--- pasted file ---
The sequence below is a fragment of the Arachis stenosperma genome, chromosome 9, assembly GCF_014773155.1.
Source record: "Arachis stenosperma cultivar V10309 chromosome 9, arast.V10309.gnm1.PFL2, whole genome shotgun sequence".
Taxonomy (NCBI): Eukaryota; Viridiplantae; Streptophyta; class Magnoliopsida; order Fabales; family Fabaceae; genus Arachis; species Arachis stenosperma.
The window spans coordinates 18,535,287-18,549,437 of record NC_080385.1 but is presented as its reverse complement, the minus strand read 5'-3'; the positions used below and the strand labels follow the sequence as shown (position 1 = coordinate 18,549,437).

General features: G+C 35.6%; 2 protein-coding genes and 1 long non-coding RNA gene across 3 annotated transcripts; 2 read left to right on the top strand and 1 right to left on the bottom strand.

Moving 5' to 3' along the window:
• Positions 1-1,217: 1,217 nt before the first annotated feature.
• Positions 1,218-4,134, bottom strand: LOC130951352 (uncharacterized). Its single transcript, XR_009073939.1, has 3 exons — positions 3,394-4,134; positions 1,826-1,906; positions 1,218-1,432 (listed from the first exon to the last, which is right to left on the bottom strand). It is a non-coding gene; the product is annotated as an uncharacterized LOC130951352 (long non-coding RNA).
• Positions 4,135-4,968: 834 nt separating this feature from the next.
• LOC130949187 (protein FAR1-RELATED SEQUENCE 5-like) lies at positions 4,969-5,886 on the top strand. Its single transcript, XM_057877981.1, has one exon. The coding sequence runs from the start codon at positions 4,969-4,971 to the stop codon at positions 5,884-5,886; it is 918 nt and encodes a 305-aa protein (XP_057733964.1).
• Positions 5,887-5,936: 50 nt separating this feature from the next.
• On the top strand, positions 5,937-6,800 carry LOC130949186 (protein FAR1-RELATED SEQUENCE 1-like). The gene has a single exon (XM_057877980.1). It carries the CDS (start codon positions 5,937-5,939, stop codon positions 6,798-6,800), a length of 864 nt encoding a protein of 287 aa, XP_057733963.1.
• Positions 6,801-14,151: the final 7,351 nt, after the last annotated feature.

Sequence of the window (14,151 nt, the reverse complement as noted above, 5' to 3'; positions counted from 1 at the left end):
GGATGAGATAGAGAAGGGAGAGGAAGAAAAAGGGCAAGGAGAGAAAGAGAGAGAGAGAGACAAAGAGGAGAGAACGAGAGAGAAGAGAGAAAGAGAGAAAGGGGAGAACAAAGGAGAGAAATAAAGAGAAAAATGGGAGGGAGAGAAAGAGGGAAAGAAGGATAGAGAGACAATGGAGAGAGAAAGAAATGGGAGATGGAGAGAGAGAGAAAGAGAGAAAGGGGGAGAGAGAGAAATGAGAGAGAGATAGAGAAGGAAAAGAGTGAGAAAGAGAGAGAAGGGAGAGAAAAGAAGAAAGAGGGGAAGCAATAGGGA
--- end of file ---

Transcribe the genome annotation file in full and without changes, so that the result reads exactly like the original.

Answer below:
The sequence below is a fragment of the Arachis stenosperma genome, chromosome 9, assembly GCF_014773155.1.
Source record: "Arachis stenosperma cultivar V10309 chromosome 9, arast.V10309.gnm1.PFL2, whole genome shotgun sequence".
Taxonomy (NCBI): Eukaryota; Viridiplantae; Streptophyta; class Magnoliopsida; order Fabales; family Fabaceae; genus Arachis; species Arachis stenosperma.
The window spans coordinates 18,535,287-18,549,437 of record NC_080385.1 but is presented as its reverse complement, the minus strand read 5'-3'; the positions used below and the strand labels follow the sequence as shown (position 1 = coordinate 18,549,437).

General features: G+C 35.6%; 2 protein-coding genes and 1 long non-coding RNA gene across 3 annotated transcripts; 2 read left to right on the top strand and 1 right to left on the bottom strand.

Moving 5' to 3' along the window:
• Positions 1-1,217: 1,217 nt before the first annotated feature.
• Positions 1,218-4,134, bottom strand: LOC130951352 (uncharacterized). Its single transcript, XR_009073939.1, has 3 exons — positions 3,394-4,134; positions 1,826-1,906; positions 1,218-1,432 (listed from the first exon to the last, which is right to left on the bottom strand). It is a non-coding gene; the product is annotated as an uncharacterized LOC130951352 (long non-coding RNA).
• Positions 4,135-4,968: 834 nt separating this feature from the next.
• LOC130949187 (protein FAR1-RELATED SEQUENCE 5-like) lies at positions 4,969-5,886 on the top strand. Its single transcript, XM_057877981.1, has one exon. The coding sequence runs from the start codon at positions 4,969-4,971 to the stop codon at positions 5,884-5,886; it is 918 nt and encodes a 305-aa protein (XP_057733964.1).
• Positions 5,887-5,936: 50 nt separating this feature from the next.
• On the top strand, positions 5,937-6,800 carry LOC130949186 (protein FAR1-RELATED SEQUENCE 1-like). The gene has a single exon (XM_057877980.1). It carries the CDS (start codon positions 5,937-5,939, stop codon positions 6,798-6,800), a length of 864 nt encoding a protein of 287 aa, XP_057733963.1.
• Positions 6,801-14,151: the final 7,351 nt, after the last annotated feature.

Sequence of the window (14,151 nt, the reverse complement as noted above, 5' to 3'; positions counted from 1 at the left end):
GGATGAGATAGAGAAGGGAGAGGAAGAAAAAGGGCAAGGAGAGAAAGAGAGAGAGAGAGACAAAGAGGAGAGAACGAGAGAGAAGAGAGAAAGAGAGAAAGGGGAGAACAAAGGAGAGAAATAAAGAGAAAAATGGGAGGGAGAGAAAGAGGGAAAGAAGGATAGAGAGACAATGGAGAGAGAAAGAAATGGGAGATGGAGAGAGAGAGAAAGAGAGAAAGGGGGAGAGAGAGAAATGAGAGAGAGATAGAGAAGGAAAAGAGTGAGAAAGAGAGAGAAGGGAGAGAAAAGAAGAAAGAGGGGAAGCAATAGGGA